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HALF of children’s intensive care units were dangerously full in the run-up to Christmas Day, Labour Party analysis of new NHS England data revealed today.
The units were running at over 85 per cent capacity between December 18 and 24.
More than a third of the 38 units in England had all of their beds occupied in the same period.
The worst day of the week was December 19, when 55 per cent of children’s intensive care units were running at over 85 per cent capacity and 47 per cent of them were completely full.
Shadow health secretary Jonathan Ashworth said: “To run a children’s care unit above 85 per cent occupancy places patient safety at significant risk and is an entirely intolerable situation.
“With the new year fast approaching and demand likely to further increase, the government must urgently explain … how they will avoid another appalling slump in care this winter.”
Meanwhile, official NHS England figures also show that non-emergency calls to the 111 hotline reached this year’s peak in the seven days ending on Christmas Eve.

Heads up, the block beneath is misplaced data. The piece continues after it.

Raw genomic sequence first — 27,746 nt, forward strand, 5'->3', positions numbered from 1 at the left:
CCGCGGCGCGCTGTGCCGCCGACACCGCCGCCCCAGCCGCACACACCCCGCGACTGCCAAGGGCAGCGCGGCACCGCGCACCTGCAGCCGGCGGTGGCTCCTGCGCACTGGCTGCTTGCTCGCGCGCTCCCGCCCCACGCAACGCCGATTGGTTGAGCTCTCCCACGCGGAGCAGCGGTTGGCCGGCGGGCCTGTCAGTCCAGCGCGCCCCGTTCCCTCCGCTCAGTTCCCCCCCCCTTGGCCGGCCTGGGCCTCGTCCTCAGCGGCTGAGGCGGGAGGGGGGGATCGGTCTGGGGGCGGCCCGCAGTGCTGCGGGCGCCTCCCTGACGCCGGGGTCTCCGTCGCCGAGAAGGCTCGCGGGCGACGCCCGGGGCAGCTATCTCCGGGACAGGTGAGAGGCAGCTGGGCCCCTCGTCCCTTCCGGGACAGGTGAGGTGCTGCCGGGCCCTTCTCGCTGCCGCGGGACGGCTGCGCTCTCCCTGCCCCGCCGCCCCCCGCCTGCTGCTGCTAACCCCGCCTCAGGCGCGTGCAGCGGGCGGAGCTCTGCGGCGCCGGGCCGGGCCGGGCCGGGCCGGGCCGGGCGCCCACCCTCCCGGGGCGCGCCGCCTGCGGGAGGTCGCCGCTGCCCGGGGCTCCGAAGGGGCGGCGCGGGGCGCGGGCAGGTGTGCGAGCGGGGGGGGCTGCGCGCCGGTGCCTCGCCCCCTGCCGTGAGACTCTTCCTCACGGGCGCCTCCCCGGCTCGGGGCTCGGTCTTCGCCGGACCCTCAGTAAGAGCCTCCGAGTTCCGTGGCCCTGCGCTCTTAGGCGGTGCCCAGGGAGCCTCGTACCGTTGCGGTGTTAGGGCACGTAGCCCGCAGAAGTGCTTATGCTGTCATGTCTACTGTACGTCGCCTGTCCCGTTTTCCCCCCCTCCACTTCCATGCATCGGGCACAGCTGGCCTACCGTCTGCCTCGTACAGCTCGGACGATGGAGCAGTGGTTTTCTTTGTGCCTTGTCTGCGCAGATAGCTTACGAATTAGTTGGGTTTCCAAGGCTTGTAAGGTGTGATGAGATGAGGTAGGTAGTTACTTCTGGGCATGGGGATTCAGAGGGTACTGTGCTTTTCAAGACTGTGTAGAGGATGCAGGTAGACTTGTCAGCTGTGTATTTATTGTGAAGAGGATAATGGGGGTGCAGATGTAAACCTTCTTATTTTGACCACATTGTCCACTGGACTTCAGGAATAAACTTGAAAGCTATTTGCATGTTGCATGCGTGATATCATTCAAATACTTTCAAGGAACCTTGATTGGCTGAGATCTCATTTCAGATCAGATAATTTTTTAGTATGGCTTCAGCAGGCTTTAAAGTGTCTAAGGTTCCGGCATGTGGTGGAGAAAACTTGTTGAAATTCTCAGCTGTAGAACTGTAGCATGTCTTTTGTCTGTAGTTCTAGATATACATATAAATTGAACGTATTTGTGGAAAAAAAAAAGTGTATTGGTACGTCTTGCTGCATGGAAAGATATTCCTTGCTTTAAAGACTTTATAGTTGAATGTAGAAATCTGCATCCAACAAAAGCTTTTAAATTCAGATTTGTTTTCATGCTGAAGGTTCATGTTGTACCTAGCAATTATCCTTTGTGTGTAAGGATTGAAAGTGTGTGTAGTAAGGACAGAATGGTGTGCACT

There were 396,262 calls made, compared with 325,042 the previous week.
Also, bed occupancy rates on Christmas Eve dropped to 84.2 per cent, compared with 95.3 per cent the previous week.
The number of hospital diverts, where patients are redirected to another hospital, fell from 30 to six in the week ending Christmas Eve.
And there were 812 beds closed due to norovirus or diarrhoea and vomiting as Christmas approached, down from 1,071 the previous week.
An NHS England spokesman said: “The NHS has been busy in the run-up to Christmas, with record levels of 111 calls.
“Despite this, ambulance handover delays, bed occupancy and norovirus levels all dropped thanks to the hard work of NHS staff.”
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